René Descartes: I think, therefore I amSunday 23 October, 16.00 - 17.15 , Conservatory Academy in One Day
Often identified as the father of modern philosophy, Rene Descartes’ influence is hard to avoid, and his importance is the subject of intense debate. Famous as a mathematician and natural scientist, Descartes is chiefly famous today for his ambitious and controversial philosophical ‘doubt’. In his Meditations, Descartes argued that no matter what one doubts, one cannot doubt that one exists, because ‘I think, therefore I am’ (the famous ‘cogito ergo sum’).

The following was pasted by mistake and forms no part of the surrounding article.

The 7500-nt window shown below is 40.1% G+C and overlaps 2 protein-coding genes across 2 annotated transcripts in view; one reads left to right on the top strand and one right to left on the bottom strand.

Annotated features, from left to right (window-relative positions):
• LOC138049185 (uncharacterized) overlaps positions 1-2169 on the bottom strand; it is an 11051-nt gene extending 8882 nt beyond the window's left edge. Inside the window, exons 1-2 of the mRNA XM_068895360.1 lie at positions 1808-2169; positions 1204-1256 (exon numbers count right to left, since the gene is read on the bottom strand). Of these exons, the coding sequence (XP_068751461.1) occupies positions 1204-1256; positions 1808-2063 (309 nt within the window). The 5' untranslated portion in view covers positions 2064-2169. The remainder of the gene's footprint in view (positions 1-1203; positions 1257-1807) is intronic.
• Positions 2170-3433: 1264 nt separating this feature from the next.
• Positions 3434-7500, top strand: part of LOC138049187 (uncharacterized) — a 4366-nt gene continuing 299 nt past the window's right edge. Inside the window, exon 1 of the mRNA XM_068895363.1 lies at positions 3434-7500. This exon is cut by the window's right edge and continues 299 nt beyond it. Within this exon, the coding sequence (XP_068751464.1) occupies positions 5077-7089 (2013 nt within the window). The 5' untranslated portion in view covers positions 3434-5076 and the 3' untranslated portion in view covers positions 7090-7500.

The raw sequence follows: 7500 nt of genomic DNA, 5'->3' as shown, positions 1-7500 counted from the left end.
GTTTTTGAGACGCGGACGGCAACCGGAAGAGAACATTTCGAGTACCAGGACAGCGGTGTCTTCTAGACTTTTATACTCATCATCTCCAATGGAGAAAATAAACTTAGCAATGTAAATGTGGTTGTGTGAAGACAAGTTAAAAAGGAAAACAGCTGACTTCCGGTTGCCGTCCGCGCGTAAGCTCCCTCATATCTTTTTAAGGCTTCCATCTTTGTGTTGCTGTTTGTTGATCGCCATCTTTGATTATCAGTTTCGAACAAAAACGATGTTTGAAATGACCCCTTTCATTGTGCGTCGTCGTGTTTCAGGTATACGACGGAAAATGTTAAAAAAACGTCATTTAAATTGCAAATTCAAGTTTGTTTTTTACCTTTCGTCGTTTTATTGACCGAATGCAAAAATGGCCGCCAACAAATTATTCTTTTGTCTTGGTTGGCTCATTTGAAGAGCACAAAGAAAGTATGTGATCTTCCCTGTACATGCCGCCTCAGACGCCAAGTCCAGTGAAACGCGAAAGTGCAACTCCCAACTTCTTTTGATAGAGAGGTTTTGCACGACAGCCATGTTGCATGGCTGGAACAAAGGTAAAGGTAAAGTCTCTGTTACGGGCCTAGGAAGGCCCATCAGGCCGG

Further, and most controversially, Descartes argued that the nature of thought was such that any thinking thing must be composed of a mind that is a distinct thing to its body. This ‘dualism’ was championed by Christians as an argument for the soul, and conversely has been reviled by atheists and contemporary scientists for suggesting that there is something ‘spooky’ or non-natural about human beings.
These are but two of the important contributions that Descartes made to the history of philosophy, and his influence on European philosophy (especially for Kant and Sartre) was profound - yet today Descartes philosophy is widely caricatured. Descartes still has important things to say about a range of philosophical issues, and remains a model for the engaged, constantly questioning philosophical thinker.
professor, Central European University, Budapest; author, The Subject's Point of View